While the addition of being able to walk and shoot is great, the shooting mechanic as a whole is rigid and unresponsive. The game tries to give your aim a little realism to giving you a floating red dot in your cross hairs that wanders around to give your bullets and aim a bit of unpredictability, but it winds up feeling more frustrating as it prevents you from getting that much needed headshot and wasting your precious ammo. Aside from the aiming issues, the shots felt like they weren’t hitting anything as there is no consistency to the damage. One zombie takes a shotgun blast to the head and dies while another at the same distance is just downed. This is most prevalent in boss fights where you can dump your entire inventory of ammo without having any idea whether or not you are actually doing any damage. Usually, there is some untold task you have to complete once the boss gets to a certain point, but you wouldn’t know, as the game doesn’t give you any indication of that, which means you’re wasting valuable ammo on a boss before you realize you have to run up and melee him or throw a switch somewhere in the level to finish him off. The hand to hand combat isn’t any more precise. You generally get two to three hit combos, with the final strike being a knock down. Once the enemy has been downed you are supposed to be able to stomp and kill them, but that works about three quarters of the time at best, with the zombie getting up as you attempt to go for your second stomp, locking you in the stomp animation and leaving you vulnerable for an attack. Resident Evil 6 also added a stamina meter to prevent you from using your melee too often. This leaves you with a limp kick to the attackers shins should you happen to run out.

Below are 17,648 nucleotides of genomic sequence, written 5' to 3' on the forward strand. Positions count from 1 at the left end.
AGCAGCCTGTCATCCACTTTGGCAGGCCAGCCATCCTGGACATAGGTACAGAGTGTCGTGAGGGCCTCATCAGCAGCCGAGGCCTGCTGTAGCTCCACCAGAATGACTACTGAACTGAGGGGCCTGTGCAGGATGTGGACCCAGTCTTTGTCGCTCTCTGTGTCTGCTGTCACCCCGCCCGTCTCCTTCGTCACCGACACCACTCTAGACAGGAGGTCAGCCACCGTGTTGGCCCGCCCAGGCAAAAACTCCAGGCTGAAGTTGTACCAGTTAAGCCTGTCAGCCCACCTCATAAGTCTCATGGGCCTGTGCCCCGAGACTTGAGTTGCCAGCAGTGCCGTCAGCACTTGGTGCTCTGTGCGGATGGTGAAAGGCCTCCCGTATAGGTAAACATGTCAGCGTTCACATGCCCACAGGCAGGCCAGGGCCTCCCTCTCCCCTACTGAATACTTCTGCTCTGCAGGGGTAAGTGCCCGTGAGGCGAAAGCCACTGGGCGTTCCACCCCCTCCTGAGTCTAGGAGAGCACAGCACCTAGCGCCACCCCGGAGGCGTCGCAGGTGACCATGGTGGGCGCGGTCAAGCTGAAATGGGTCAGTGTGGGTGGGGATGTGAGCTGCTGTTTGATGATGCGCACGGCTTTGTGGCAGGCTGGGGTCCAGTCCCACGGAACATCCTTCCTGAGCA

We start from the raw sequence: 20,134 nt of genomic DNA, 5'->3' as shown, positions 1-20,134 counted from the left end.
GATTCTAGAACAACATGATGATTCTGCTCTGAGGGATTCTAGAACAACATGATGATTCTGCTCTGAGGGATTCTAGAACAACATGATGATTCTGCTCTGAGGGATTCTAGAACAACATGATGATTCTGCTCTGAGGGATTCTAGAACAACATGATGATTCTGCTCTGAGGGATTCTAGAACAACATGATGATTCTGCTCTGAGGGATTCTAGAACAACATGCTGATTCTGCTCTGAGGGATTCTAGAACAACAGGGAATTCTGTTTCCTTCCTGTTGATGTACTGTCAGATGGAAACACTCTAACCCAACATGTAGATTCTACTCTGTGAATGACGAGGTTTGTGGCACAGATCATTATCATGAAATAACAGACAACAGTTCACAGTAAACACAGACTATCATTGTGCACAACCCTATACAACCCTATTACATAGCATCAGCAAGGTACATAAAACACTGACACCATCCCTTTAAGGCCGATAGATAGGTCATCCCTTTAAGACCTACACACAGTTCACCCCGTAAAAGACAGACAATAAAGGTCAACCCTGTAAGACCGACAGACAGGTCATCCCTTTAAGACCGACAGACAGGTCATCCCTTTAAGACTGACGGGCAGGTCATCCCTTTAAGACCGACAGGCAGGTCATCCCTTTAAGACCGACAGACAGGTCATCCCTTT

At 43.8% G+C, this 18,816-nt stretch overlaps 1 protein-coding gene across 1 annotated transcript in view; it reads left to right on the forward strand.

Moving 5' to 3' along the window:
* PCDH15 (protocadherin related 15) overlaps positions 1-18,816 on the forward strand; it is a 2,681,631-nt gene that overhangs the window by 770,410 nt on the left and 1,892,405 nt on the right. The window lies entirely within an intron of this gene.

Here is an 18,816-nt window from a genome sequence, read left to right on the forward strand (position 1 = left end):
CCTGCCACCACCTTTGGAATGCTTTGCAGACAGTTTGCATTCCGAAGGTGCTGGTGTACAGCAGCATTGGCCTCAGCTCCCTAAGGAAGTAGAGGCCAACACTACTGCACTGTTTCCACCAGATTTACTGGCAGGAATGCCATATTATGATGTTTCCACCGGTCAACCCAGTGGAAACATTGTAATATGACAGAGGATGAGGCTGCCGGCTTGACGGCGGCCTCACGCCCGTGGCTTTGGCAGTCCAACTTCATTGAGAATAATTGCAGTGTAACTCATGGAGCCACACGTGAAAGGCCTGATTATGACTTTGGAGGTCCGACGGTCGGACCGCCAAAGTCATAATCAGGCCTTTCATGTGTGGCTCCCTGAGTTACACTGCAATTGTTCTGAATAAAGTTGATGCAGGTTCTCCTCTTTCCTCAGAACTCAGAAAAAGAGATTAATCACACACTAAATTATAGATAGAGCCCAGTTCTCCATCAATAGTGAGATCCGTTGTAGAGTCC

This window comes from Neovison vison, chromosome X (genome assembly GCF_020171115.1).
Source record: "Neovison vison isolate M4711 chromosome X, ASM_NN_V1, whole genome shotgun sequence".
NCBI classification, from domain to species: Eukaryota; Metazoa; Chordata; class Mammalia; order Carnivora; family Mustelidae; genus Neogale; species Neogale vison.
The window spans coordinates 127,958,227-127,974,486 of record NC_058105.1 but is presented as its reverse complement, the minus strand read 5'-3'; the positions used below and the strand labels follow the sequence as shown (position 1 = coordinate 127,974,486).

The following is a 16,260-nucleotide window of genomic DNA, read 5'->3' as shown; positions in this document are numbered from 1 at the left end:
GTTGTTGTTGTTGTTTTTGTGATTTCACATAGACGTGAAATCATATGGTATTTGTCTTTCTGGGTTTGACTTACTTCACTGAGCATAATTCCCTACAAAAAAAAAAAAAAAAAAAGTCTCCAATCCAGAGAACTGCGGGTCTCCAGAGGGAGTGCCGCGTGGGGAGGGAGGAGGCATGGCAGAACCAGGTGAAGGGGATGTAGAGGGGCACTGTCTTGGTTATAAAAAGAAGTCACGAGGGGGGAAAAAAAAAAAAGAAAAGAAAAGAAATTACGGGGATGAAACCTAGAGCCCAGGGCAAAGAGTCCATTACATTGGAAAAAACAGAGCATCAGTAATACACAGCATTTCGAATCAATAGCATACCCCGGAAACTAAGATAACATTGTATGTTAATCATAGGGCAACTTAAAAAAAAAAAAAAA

Quick Time Events (QTE) are nothing new to the Resident Evil series and they make their return here. The QTEs happen often, but aren’t overly complicated usually just requiring you to rotate the left analog stick in a circle a few times or press a button on time. While mildly annoying, they don’t really detract too much from the game. They primarily take place when you are downed and your partner can cancel it out if they attack whatever creature is attacking you. The only ones that get bad are the climbing ones that require you to switch off between triggers to climb, right trigger for right hand, left trigger for left hand. It seems as if the game doesn’t fully register you pulling the trigger unless you have released the other to just the right point. This doesn’t happen often compared to the rest while most of the QTEs are quick and painless.
Resident Evil 6′s camera handles adequately as long as you are out in the open, it is once you reach a confined space that you will end up having difficulties, like when the camera is fixed on a location you have moved past or turning a different direction than you are looking are common problems. Another concern is that when you use the 180 degree turn button, the camera doesn’t actually turn with you to see if anything is actually behind you and leaving you open to attacks, essentially defeating the purpose of having the button in the first place. Resident Evil 6′s chase scenes are where the camera is at its worst. You always end up running towards the camera unable to see what is coming or where you are supposed to turn. After you hit a wall you as the player couldn’t see but your character should have seen from a mile away and whatever was chasing you catches for the third time, you figure out there was a path you could barely see off to the right. This happens at least four or five times in the game.